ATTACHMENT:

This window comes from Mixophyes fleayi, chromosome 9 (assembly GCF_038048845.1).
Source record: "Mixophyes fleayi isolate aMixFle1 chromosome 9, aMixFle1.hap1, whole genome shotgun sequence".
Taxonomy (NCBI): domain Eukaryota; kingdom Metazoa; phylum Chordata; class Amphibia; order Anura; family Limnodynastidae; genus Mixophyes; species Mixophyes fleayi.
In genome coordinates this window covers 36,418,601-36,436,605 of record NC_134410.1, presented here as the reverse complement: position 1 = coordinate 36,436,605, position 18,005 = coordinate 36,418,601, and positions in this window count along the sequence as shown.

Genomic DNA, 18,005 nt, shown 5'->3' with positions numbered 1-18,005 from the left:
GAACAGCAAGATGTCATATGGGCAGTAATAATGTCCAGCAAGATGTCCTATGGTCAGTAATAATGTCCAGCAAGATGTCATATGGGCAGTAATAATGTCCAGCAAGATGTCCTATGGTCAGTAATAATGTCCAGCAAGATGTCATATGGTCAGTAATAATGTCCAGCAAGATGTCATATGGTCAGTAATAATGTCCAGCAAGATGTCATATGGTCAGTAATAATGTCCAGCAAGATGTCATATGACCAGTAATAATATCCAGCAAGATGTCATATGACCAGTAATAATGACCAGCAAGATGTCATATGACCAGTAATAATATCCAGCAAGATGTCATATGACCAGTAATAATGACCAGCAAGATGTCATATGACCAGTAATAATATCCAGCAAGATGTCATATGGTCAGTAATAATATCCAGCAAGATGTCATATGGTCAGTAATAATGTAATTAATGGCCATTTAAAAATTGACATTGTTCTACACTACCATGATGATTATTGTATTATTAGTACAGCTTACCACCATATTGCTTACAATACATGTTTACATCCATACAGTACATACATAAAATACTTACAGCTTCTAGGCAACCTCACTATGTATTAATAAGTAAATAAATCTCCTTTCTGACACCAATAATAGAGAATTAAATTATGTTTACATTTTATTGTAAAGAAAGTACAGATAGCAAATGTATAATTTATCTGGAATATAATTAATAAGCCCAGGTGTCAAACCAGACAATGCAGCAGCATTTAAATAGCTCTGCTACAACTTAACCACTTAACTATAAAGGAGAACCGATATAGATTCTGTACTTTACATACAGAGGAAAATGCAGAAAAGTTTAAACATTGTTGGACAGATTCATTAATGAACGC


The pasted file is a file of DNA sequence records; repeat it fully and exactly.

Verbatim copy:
This window comes from Mixophyes fleayi, chromosome 9 (assembly GCF_038048845.1).
Source record: "Mixophyes fleayi isolate aMixFle1 chromosome 9, aMixFle1.hap1, whole genome shotgun sequence".
Taxonomy (NCBI): domain Eukaryota; kingdom Metazoa; phylum Chordata; class Amphibia; order Anura; family Limnodynastidae; genus Mixophyes; species Mixophyes fleayi.
In genome coordinates this window covers 36,418,601-36,436,605 of record NC_134410.1, presented here as the reverse complement: position 1 = coordinate 36,436,605, position 18,005 = coordinate 36,418,601, and positions in this window count along the sequence as shown.

Genomic DNA, 18,005 nt, shown 5'->3' with positions numbered 1-18,005 from the left:
GAACAGCAAGATGTCATATGGGCAGTAATAATGTCCAGCAAGATGTCCTATGGTCAGTAATAATGTCCAGCAAGATGTCATATGGGCAGTAATAATGTCCAGCAAGATGTCCTATGGTCAGTAATAATGTCCAGCAAGATGTCATATGGTCAGTAATAATGTCCAGCAAGATGTCATATGGTCAGTAATAATGTCCAGCAAGATGTCATATGGTCAGTAATAATGTCCAGCAAGATGTCATATGACCAGTAATAATATCCAGCAAGATGTCATATGACCAGTAATAATGACCAGCAAGATGTCATATGACCAGTAATAATATCCAGCAAGATGTCATATGACCAGTAATAATGACCAGCAAGATGTCATATGACCAGTAATAATATCCAGCAAGATGTCATATGGTCAGTAATAATATCCAGCAAGATGTCATATGGTCAGTAATAATGTAATTAATGGCCATTTAAAAATTGACATTGTTCTACACTACCATGATGATTATTGTATTATTAGTACAGCTTACCACCATATTGCTTACAATACATGTTTACATCCATACAGTACATACATAAAATACTTACAGCTTCTAGGCAACCTCACTATGTATTAATAAGTAAATAAATCTCCTTTCTGACACCAATAATAGAGAATTAAATTATGTTTACATTTTATTGTAAAGAAAGTACAGATAGCAAATGTATAATTTATCTGGAATATAATTAATAAGCCCAGGTGTCAAACCAGACAATGCAGCAGCATTTAAATAGCTCTGCTACAACTTAACCACTTAACTATAAAGGAGAACCGATATAGATTCTGTACTTTACATACAGAGGAAAATGCAGAAAAGTTTAAACATTGTTGGACAGATTCATTAATGAACGC